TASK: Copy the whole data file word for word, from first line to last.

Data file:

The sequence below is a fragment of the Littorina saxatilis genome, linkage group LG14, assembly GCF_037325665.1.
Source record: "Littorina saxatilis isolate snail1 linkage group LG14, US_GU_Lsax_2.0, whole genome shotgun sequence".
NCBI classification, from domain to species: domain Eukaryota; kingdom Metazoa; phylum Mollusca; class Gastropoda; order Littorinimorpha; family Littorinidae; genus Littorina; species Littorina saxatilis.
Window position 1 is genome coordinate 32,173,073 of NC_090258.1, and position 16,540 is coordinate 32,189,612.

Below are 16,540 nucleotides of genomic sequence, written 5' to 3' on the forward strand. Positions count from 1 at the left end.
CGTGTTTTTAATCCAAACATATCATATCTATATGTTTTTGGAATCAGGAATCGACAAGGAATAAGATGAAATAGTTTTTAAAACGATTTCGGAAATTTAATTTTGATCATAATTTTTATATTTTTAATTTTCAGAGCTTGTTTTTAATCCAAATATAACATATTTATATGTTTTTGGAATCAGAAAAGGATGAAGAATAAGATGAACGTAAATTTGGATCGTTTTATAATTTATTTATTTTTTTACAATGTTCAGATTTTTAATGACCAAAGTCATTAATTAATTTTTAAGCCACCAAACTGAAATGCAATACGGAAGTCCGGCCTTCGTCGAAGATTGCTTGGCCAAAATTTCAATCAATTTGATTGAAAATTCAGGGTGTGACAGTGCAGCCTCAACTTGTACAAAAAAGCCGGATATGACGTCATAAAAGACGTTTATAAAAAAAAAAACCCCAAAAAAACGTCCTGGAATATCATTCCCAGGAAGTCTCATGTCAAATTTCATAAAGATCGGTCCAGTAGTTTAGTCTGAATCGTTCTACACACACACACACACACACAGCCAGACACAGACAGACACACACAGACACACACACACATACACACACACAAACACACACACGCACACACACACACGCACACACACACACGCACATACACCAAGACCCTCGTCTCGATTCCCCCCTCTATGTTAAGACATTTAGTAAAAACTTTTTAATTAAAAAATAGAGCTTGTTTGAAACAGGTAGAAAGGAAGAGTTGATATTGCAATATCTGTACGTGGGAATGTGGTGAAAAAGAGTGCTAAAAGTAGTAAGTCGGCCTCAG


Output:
The sequence below is a fragment of the Littorina saxatilis genome, linkage group LG14, assembly GCF_037325665.1.
Source record: "Littorina saxatilis isolate snail1 linkage group LG14, US_GU_Lsax_2.0, whole genome shotgun sequence".
NCBI classification, from domain to species: domain Eukaryota; kingdom Metazoa; phylum Mollusca; class Gastropoda; order Littorinimorpha; family Littorinidae; genus Littorina; species Littorina saxatilis.
Window position 1 is genome coordinate 32,173,073 of NC_090258.1, and position 16,540 is coordinate 32,189,612.

Below are 16,540 nucleotides of genomic sequence, written 5' to 3' on the forward strand. Positions count from 1 at the left end.
CGTGTTTTTAATCCAAACATATCATATCTATATGTTTTTGGAATCAGGAATCGACAAGGAATAAGATGAAATAGTTTTTAAAACGATTTCGGAAATTTAATTTTGATCATAATTTTTATATTTTTAATTTTCAGAGCTTGTTTTTAATCCAAATATAACATATTTATATGTTTTTGGAATCAGAAAAGGATGAAGAATAAGATGAACGTAAATTTGGATCGTTTTATAATTTATTTATTTTTTTACAATGTTCAGATTTTTAATGACCAAAGTCATTAATTAATTTTTAAGCCACCAAACTGAAATGCAATACGGAAGTCCGGCCTTCGTCGAAGATTGCTTGGCCAAAATTTCAATCAATTTGATTGAAAATTCAGGGTGTGACAGTGCAGCCTCAACTTGTACAAAAAAGCCGGATATGACGTCATAAAAGACGTTTATAAAAAAAAAAACCCCAAAAAAACGTCCTGGAATATCATTCCCAGGAAGTCTCATGTCAAATTTCATAAAGATCGGTCCAGTAGTTTAGTCTGAATCGTTCTACACACACACACACACACACAGCCAGACACAGACAGACACACACAGACACACACACACATACACACACACAAACACACACACGCACACACACACACGCACACACACACACGCACATACACCAAGACCCTCGTCTCGATTCCCCCCTCTATGTTAAGACATTTAGTAAAAACTTTTTAATTAAAAAATAGAGCTTGTTTGAAACAGGTAGAAAGGAAGAGTTGATATTGCAATATCTGTACGTGGGAATGTGGTGAAAAAGAGTGCTAAAAGTAGTAAGTCGGCCTCAG